Hi! I was wondering if anyone would be able to point me in the right direction. When I play my recorded films back from my HD7 directly to tv via HDMI cable, everything is INCREDIBLE (crystal clear - just perfect). I am stuck, however, as to how i should now download without the images 'distorting'. I recently bought a JVC Share Station - which I returned as when i downloaded it onto the SS and played it back (again via HDMI) to my tv, the images were almost 'frame by frame' - whenever there was movement, it appeared as though the ??compression?? was wrong - it honestly looks like a staggered frame by frame instead of a smooth image. I have now bought an external hard drive but am STUCK as i do not have a PC with a HDMI output.....so hence the playback quality from my PC to tv is ordinary :o(. I understand that there are HD PC's out there....but i also believe there are ????Media Units???? which i may buy (and hopefully they do not have the same problems as the share station did). ANY A NY ANY advice would be so greatly appreciated!! :o) tina
I have my pc hooked up to my hdtv via vga cable and the video playback is as good as it is if i were to playback from camera through hdmi ,my screen resolution is 1360x768 which is slightly higher than standard hd but lower than full hd but honestly I doubt you could tell the difference.....ps if you have a graphics card that supports 1920x1080p and obviously the tv also, you dont need hdmi out on pc......vga cable does the same job! im running an nvidia 8800gtx
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There could be several reasons for badly distorted pictures. considering the age of the unit as DV camcoder which I am guessing would be quite a bit. Most likely the heads have worn out and need replacement. I am assuming you have this problem with newly recorded tapes being played on a TV directly from the camcorder. For this you may also need to check if you are using new tapes and whether the recording mode is PAL or NTSC as per the TV format.
Alternate test would be to play back a previously recorded tape back from the camcorder. That way at least you can establish if the problem is the read head or the write head or the tape itself.
Okay. One of my higher end Video camera's got the same problem after I filmed a gorgeous sunset for several minutes. Pointing at the sun for the extended time fried the camera lens and the sensors. (I knew better, but the beauty of the sunset made me a little crazy, and I just kept filming it.)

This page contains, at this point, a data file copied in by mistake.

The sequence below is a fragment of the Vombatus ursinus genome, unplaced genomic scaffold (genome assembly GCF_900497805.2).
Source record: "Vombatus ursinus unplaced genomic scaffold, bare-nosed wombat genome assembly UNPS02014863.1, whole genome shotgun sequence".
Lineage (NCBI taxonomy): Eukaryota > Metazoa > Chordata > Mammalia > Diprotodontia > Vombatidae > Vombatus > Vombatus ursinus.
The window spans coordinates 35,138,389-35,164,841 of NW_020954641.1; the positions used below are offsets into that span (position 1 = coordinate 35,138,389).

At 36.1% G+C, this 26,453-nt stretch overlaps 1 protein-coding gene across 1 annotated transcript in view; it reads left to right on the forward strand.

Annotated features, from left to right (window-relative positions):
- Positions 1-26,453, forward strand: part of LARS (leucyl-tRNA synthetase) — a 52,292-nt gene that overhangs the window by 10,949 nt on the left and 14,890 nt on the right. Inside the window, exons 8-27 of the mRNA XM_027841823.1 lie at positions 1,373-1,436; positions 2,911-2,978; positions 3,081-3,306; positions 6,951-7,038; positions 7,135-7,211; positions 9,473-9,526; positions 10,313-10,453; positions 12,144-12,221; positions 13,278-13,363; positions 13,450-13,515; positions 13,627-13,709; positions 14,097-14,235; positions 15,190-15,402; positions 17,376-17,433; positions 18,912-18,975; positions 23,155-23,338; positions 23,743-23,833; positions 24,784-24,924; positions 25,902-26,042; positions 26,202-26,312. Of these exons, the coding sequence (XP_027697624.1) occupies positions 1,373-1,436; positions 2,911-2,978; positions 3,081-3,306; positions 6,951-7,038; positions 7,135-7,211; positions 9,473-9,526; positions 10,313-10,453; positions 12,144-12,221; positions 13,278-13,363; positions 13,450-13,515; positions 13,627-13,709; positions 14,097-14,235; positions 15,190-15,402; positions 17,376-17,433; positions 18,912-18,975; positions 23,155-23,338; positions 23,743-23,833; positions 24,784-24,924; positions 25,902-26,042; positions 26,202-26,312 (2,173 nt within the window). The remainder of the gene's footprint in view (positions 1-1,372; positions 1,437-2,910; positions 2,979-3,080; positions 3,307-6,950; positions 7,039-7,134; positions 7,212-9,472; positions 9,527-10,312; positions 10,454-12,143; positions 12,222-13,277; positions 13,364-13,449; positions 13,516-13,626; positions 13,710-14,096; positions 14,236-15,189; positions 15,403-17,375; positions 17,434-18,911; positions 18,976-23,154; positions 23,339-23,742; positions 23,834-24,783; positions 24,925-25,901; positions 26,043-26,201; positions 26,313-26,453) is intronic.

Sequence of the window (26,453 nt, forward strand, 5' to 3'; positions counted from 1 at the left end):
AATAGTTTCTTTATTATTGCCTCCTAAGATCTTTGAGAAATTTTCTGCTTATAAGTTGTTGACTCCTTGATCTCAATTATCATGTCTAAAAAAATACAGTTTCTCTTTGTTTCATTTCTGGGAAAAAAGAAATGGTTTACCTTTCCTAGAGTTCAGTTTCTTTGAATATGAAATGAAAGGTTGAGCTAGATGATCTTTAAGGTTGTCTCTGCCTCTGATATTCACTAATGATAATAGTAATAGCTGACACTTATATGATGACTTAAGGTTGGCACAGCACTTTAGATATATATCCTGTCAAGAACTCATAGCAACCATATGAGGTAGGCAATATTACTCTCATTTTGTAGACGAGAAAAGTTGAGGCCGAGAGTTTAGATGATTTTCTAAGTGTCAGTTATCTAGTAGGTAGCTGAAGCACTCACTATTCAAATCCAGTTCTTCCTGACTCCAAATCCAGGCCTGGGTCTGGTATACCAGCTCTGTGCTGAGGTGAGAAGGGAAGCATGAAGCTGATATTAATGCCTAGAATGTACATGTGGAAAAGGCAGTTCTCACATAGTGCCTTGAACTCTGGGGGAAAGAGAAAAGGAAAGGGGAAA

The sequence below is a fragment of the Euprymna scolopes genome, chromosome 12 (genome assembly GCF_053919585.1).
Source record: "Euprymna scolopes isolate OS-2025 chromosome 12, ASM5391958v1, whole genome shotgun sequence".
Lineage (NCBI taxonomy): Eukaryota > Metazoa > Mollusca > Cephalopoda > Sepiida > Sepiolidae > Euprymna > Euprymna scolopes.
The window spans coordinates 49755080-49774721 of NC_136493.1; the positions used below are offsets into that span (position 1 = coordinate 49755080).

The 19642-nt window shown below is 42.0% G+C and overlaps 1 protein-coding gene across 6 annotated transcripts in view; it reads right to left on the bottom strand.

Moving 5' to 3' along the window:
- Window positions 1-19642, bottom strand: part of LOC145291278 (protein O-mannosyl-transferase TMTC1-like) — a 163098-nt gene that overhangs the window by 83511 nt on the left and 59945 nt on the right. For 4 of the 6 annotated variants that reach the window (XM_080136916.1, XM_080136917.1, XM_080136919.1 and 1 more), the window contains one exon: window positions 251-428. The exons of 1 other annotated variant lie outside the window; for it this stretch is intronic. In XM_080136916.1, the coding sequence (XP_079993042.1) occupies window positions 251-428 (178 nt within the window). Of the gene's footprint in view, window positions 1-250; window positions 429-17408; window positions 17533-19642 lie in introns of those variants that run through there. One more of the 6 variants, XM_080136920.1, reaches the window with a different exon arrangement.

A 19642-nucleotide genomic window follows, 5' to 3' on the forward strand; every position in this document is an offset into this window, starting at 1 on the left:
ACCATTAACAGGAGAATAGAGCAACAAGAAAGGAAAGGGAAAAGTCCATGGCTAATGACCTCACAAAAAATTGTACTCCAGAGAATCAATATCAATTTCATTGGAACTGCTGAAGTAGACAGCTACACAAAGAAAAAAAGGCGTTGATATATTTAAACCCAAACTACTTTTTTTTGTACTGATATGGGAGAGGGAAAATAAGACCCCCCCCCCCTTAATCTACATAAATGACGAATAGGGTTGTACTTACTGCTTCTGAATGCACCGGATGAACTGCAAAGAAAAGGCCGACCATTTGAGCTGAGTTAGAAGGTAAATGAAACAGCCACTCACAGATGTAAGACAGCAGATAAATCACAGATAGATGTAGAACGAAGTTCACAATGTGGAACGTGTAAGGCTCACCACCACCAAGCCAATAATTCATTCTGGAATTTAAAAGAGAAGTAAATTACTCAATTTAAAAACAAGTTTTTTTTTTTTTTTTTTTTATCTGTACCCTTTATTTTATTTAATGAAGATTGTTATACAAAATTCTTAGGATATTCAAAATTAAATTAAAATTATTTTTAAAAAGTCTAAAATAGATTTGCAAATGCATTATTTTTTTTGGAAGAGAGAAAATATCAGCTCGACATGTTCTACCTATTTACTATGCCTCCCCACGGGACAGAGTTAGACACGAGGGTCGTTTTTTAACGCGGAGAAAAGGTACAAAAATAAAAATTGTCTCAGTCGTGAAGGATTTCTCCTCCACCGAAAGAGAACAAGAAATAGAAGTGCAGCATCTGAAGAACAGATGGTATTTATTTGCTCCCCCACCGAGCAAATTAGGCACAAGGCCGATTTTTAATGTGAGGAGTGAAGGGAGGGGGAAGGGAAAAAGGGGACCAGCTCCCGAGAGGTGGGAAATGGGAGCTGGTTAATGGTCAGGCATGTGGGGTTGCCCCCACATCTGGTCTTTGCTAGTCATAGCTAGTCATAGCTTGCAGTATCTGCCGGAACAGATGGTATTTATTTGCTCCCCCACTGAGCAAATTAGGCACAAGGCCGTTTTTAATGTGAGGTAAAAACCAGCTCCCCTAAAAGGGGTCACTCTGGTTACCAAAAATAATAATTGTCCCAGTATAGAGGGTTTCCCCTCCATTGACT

I called the camera company (in my case it's Sony), sent it in, and they are fixing and refurbishing the camera. It will be in "like new" condition when it comes back. The repair for mine is over $200 (closer to $300, actually).. but is well worth the investment, and I expect to have good performance from it for several more years, as opposed to spending a few thousand to replace it.
Make sure you are putting the right digital tapes in, I use digital 8 myself, best mode yet, cannot understand anyone filming with lesser modes like DVD, as tape has always and will always be best. The problem your camera has is dirty playback heads, grab a 8 mm camera cleaner tape from any good camera shop like Jessops, do not let them tell you the camera has had it's day, because the rubbish I see of new cameras these days are not worth buying.
It sounds to me that the damage was created prior to you attempting to capture the video.
There are several ways to help prevent these issues.As a rule I would suggest only to use miniDV cassettes to record only once, as they are prone to errors such as you describe.
Also, keep the tape heads clean and inline. tape heads have a limited mileage and need to be replaced after a while.
We all become victim to the mosaic problems you describe, and it can be repaired on the computer, although it is a painstaking manual process.
If you have footage that is damaged in this way and you really feel you need it repaired, please contact me, I will be happy to offer my services.
Supreemwun, Canon support was of no help. They ****! To fix the problem this is what I figured out.
Before you start filming what you want record or just advance the tape 10 secs or so.
Record/ video whatever you planned.
Now when the thick grey lines come up on play back don't freak out.
Simply rewind the tape to the beginning and record briefly in the blank portion at the beginning (careful not to tape too long as to tape over your intended recording).
Rewind and play the thick grey lines should now be gone.
How did I figure this out just a fluke. No cleaning, no spray pretty simple. At first did not understand it but it works EVERYTIME for me. I'll deal with it until I get around to buying a new HD video camera and it won't be a Canon. Hope this helps.
I think you may be able to use 3rd party software like "ConvertXtoDVD" the camera records in type of .mpg format & this can be used by many programs including Media Player as long as ya have the right "CODEC" to play and manipulate them. So identify the CODEC, what type of .mpg etc, the camera records in and get , Down Load, that one for Media Player. You may be able to use Windows Movie maker too, but any of the good movie programs would do. I have enclosed some helpful links to further help..
I am not sure where you are located but the camcorder you're trying to use now is a PAL version of Sony's 8mm camcorder. If the tapes you recorded earlier were recorded in D8 (digital 8) or 8mm/Hi8 format NTSC, they will not play correctly in this unit. The NTSC and PAL formats are different and not compatible.
Hope this helps you.